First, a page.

Cambodia’s Stolen Children: Fraud and Corruption in the Inter-Country Adoption System

Cambodia’s Stolen Children: Fraud and Corruption in the Inter-Country Adoption System
Cambodian League for the Promotion and Defense of Human Rights (LICADHO)

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March 30, 2018 – Thousands of Cambodian children were adopted overseas between the late 1980s and 2009. During that time it emerged that many of the adopted children were not orphans but had parents who placed them in orphanages because of extreme poverty. Their parents placed them there on the understanding that they would return home at a later date. They did not consent to their children’s adoption. Instead, orphanage directors, with the help of local authorities, created documents falsely stating that the children were orphans or had been abandoned.

When evidence of this came to light, many countries suspended the adoption of children from Cambodia and in 2009 Cambodia itself suspended them. The parents of the children adopted abroad were often illiterate and lacked awareness of their rights or of where to turn to for help and so were unable to find out what had happened to their children.

In a new report Cambodia’s Stolen Children: Fraud and Corruption in the Inter-Country Adoption System released today, LICADHO describes the cases of several birth mothers who recently approached the organisation seeking help finding their children who had been adopted overseas in the 2000s. The women were all extremely poor and had left their children (aged three to nine) in the care of orphanages. In two cases they did so in order that their children could go to school. In another, the child was very sick and needed constant care which the mother could not provide as she worked in a garment factory. In all the cases the women continued to visit their children regularly for as long as they remained in the orphanages. None of them gave their consent for their children to be adopted.

According to the government’s own figures, 3,696 Cambodian children were sent abroad before the 2009 suspension. Given Cambodia’s history of inter-country adoption, it is probable that the cases described in the report are not unusual and that many more families had similar experiences.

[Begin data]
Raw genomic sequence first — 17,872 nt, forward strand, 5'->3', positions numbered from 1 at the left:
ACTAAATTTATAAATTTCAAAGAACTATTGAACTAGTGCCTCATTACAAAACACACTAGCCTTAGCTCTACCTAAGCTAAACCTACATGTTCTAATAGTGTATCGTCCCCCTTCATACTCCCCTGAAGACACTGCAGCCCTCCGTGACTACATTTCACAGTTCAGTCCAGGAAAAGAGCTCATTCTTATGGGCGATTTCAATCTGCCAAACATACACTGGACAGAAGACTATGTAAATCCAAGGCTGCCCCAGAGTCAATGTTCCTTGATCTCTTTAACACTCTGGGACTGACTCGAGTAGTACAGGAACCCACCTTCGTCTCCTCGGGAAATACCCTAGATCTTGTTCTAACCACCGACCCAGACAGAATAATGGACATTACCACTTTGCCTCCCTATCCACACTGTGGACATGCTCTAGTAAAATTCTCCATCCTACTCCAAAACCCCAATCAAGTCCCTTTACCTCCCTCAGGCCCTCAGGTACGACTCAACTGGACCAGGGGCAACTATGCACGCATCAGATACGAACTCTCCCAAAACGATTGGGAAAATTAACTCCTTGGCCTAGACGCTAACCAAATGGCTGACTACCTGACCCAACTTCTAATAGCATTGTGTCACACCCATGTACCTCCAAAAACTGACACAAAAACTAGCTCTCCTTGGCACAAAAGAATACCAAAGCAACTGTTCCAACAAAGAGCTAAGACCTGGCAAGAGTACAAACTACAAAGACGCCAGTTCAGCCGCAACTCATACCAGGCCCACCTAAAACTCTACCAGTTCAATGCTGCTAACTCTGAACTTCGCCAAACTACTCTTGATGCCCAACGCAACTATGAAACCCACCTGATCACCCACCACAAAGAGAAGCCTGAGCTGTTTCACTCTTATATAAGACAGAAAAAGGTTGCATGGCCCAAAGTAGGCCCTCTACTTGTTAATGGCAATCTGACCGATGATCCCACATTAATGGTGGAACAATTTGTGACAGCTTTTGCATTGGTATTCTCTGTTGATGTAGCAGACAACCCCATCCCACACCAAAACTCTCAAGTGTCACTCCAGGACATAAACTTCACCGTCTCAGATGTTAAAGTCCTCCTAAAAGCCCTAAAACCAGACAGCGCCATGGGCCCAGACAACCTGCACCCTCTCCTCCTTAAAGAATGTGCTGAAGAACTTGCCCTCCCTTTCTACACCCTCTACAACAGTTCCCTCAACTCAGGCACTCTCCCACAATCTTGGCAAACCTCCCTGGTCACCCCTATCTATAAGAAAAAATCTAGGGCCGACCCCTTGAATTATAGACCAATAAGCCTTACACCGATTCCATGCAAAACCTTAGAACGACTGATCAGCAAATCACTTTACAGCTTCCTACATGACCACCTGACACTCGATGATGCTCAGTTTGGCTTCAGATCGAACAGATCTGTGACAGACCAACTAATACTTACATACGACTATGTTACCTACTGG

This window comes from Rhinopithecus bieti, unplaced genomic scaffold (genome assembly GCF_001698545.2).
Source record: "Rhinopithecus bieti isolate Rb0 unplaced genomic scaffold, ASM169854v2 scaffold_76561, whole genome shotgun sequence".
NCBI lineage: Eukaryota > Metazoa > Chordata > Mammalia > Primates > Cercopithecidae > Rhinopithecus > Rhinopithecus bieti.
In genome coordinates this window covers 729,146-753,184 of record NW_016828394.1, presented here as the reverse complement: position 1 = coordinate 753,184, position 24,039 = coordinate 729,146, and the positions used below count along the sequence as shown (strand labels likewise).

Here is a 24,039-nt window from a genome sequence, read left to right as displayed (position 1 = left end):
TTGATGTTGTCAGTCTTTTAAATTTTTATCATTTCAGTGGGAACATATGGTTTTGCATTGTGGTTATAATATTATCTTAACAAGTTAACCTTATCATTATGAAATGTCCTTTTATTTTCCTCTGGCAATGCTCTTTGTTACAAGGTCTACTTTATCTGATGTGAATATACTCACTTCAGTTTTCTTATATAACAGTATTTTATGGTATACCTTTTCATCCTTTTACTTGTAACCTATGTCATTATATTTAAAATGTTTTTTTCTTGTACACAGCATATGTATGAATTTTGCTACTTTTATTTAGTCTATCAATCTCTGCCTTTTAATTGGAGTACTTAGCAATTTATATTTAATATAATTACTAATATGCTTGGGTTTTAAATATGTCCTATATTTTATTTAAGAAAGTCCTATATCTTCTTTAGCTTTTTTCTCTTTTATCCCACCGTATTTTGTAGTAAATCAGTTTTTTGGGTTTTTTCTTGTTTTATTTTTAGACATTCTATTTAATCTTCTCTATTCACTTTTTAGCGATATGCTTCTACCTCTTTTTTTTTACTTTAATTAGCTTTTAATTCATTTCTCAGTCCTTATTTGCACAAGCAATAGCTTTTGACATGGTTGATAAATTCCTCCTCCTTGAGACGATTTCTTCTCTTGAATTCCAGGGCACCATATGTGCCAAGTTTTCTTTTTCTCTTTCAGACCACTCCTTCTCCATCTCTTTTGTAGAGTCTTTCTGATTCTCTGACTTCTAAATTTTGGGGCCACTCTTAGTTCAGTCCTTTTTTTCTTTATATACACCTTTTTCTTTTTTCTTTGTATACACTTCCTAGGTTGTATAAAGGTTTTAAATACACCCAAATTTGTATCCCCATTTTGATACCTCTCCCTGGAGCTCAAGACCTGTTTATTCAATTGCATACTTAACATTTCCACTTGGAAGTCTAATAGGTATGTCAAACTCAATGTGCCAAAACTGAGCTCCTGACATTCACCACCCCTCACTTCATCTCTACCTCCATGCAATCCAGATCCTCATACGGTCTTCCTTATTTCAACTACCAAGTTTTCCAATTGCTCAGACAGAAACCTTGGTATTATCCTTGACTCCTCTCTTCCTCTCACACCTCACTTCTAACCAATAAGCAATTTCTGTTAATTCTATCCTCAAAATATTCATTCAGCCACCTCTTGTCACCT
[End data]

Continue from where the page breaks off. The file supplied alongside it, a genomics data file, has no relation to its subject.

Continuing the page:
“These cases are tragic,” said LICADHO Director Naly Pilorge. “The birth families were cheated, adoptive parents were tricked and the children have been robbed of their true identities. They all deserve to know the truth of what happened, and those responsible for these hideous crimes should be held to account.”

Since the 2009 suspension on international adoptions, LICADHO has found no record of prosecutions for documented offences and little evidence of any serious investigation by Cambodian authorities. Birth families have received no redress and there has been no recognition of their loss or suffering. Nonetheless, the Cambodian government has indicated several times that it plans to lift the ban.

The mothers who have approached LICADHO understand that their children are not coming back. Their strongest desire is to know what happened to them and to hear how they are now. They would like to meet them again if the children want that. LICADHO has attempted to contact relevant authorities inside and outside Cambodia in relation to the children’s cases. Progress has been difficult and hampered by the lack of official procedures for addressing historic cases of fraudulent adoption either inside Cambodia or internationally.

“Governments of countries which received children from Cambodia for adoption have as much responsibility as the Cambodian government for righting the wrongs of the past,” said Pilorge. “We know that there are a lot of cases like this and all governments involved must provide a clear way for all parties to seek redress.”

The report calls on the Cambodian government and governments of receiving countries to issue an apology to everyone affected by historic fraudulent adoptions. They should also set up a system of investigation and redress for the Cambodian families of fraudulently adopted children, and establish mechanisms for the adopted children to research their backgrounds and establish contact with their birth families if they wish it.

Finally, the report urges the governments to ensure that no new inter-country adoptions take place until the above systems are in place and fail-safe measures are implemented to prevent a repeat of past abuses.

For more information please visit the website of LICADHO: